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Special Exits Hardcover – December 6, 2010

4.9 out of 5 stars 14 customer reviews

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Editorial Reviews

From Publishers Weekly

Starred Review. Underground feminist comic artist Farmer's account of how she looked after her aging parents is a quiet wonder. Lars and Rachel are long retired and don't venture out much from their South Los Angeles home except to go to the grocery store. Lars reads the paper, and both eagerly look forward to visits from their daughter (named Laura but presumably Farmer's stand-in) as much as they don't want to trouble her. Over the course of years that cascade through Farmer's closely detailed story, Lars and Rachel slowly become needier, but do their best to hide their decrepitude from Laura. As the years pass (the 1992 Rodney King riots threaten to make their existence even more perilous), Laura teases out small facts about her parents that she'd never known--the bags of uranium ore that Lars, an engineer, keeps in the garage, Rachel's desperately poor Missouri childhood. Farmer renders everything in busy, densely packed black-and-white frames whose cluttered look mimics the dusty house, its surfaces thick with cat hair and memories. The story is stunning for its antisentimental realism, as well as for the glimpses of fantasy (Lars's hallucination of Hades' ferryman, Charon, rowing by in the hallway) that flicker by like ghosts.
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From Booklist

*Starred Review* Farmer, one of the first women underground-comics creators (Tits & Clits Comix), draws on her own experience of her father’s and stepmother’s last years to create this “graphic memoir,” which is in effect an autobiographical graphic novel though with the names of family and friends changed. The narrative proceeds like conventional realistic fiction, chronologically and without authorial commentary; it’s dramatic rather than ruminative and reflective. In a liney style similar to that of the late Harvey Pekar’s favorite artist, Frank Stack (Dorman’s Doggie, 1990; The New Adventures of Jesus, 2007), Farmer portrays a middle-aged woman’s ever-more-frequent visits to her parents’ house in south L.A. as they reach and surpass 80, but there’s much more of the old couple at home (nearly the only setting for the entire book) as first her stepmother, then her father, declines toward death. Emotional and physical crises are depicted naturalistically, never hyped up to tug the heartstrings or extort pity, and the parents’ personalities are convincingly and lovingly evoked. The end-of-life literature is vast and mostly practical and advisory. Though not without value as counsel, Farmer’s contribution is primarily a work of art, moving and beautiful. --Ray Olson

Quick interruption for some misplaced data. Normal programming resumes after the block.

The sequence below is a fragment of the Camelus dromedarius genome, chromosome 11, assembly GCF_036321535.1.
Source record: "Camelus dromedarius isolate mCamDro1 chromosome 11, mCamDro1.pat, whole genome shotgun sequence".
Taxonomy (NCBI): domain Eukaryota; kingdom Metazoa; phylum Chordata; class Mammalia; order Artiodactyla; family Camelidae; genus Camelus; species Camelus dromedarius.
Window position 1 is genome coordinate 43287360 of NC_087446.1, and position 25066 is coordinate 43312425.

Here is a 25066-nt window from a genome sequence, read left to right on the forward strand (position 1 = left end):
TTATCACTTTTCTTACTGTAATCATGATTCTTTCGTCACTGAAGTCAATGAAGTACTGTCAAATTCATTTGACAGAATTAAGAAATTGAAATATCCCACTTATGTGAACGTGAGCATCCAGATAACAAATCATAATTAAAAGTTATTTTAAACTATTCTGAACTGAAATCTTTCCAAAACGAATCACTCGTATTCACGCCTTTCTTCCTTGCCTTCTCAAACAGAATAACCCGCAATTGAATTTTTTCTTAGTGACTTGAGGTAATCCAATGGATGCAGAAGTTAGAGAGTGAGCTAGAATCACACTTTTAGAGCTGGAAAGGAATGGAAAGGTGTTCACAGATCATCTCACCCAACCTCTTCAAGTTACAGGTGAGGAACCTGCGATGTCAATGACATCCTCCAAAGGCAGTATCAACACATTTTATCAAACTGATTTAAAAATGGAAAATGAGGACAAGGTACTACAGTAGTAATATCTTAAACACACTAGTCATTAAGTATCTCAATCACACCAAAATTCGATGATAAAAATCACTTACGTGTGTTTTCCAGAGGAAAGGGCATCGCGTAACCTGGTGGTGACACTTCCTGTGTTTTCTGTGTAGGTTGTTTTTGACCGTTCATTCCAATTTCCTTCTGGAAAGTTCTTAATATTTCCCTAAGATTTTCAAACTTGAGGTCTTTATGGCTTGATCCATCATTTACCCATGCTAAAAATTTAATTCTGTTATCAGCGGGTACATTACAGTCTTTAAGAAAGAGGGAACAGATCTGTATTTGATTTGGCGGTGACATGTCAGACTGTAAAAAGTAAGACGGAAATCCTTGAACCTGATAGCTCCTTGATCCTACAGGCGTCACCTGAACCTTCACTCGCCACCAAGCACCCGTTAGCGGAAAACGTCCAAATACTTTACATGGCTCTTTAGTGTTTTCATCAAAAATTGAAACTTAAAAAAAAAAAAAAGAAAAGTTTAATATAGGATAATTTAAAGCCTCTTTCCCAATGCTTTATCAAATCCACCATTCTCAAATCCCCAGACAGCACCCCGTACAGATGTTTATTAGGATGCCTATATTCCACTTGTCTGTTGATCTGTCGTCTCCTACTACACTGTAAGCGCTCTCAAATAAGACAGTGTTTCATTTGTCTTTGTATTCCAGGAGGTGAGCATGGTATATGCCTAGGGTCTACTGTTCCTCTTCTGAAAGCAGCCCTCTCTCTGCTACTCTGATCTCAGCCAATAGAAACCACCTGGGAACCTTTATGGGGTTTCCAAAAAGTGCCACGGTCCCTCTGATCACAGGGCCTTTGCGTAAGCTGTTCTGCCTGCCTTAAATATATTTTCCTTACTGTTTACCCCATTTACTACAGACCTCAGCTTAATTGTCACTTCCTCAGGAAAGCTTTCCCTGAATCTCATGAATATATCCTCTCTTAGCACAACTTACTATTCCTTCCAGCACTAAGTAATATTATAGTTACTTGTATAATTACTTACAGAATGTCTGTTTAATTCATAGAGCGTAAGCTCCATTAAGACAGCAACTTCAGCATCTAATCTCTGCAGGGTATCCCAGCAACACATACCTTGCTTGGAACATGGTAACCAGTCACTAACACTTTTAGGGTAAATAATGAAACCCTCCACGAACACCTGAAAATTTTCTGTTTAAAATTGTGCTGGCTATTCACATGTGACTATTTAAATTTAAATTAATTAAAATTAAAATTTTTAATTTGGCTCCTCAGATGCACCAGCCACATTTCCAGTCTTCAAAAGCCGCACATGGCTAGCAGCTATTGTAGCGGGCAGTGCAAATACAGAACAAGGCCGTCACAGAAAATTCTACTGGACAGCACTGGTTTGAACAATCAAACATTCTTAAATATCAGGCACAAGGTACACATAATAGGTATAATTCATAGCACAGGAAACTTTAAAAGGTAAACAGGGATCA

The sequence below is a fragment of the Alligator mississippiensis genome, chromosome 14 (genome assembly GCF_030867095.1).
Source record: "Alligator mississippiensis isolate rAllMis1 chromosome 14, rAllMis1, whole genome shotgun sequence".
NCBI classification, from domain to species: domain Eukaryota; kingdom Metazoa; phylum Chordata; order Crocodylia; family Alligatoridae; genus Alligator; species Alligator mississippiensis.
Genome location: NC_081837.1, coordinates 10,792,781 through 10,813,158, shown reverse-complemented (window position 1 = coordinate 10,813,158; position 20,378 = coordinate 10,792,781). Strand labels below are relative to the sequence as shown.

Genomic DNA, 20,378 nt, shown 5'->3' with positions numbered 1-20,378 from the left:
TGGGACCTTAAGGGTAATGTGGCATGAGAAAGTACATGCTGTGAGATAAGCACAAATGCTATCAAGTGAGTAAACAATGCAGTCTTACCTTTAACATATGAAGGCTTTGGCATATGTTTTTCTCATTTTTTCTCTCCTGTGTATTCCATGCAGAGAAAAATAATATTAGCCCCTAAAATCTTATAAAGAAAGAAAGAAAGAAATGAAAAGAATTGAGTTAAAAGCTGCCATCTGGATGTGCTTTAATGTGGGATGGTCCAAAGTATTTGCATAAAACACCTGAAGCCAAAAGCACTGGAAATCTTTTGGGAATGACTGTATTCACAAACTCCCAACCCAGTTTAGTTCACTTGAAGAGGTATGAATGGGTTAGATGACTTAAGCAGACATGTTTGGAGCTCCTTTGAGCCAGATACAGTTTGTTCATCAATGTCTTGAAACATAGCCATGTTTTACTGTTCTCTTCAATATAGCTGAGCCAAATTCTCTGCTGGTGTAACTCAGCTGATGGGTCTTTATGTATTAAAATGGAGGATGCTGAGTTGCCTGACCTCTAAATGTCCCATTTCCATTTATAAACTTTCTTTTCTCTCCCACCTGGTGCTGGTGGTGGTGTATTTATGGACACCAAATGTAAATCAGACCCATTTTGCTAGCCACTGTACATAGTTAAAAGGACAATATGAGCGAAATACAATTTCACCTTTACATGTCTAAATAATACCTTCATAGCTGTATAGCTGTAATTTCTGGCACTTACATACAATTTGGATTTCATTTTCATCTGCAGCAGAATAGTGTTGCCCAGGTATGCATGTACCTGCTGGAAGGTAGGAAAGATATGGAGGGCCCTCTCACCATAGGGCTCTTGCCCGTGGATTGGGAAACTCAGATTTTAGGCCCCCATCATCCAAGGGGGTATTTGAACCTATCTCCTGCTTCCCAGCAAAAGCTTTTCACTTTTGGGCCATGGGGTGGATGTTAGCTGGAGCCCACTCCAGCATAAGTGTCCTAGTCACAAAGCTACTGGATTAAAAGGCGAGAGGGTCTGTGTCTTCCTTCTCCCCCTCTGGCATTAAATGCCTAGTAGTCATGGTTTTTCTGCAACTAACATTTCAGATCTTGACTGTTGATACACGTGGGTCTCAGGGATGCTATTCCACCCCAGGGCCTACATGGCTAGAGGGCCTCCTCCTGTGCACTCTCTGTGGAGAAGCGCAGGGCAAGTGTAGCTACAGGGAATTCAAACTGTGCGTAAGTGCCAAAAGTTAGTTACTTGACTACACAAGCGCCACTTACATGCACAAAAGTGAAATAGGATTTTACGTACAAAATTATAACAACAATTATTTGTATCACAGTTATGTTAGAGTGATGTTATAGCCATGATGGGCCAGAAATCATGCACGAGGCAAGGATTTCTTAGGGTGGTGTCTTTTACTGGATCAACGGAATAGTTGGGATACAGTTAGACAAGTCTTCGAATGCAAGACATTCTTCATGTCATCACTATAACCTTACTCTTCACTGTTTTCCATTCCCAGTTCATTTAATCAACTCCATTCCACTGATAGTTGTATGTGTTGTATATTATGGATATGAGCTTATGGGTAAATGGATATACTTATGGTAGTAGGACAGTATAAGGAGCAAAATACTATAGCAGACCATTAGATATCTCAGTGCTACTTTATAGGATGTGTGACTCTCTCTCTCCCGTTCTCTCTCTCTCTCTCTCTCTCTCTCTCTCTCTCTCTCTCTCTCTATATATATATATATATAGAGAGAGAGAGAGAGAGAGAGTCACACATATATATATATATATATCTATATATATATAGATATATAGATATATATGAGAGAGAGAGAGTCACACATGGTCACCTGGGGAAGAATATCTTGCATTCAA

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Product Details

  • Hardcover: 208 pages
  • Publisher: Fantagraphics; y First edition thus edition (December 6, 2010)
  • Language: English
  • ISBN-10: 160699381X
  • ISBN-13: 978-1606993811
  • Product Dimensions: 0.8 x 0.1 x 1 inches
  • Shipping Weight: 1.8 pounds
  • Average Customer Review: 4.9 out of 5 stars  See all reviews (14 customer reviews)
  • Amazon Best Sellers Rank: #861,834 in Books (See Top 100 in Books)

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Customer Reviews

Top Customer Reviews

Format: Hardcover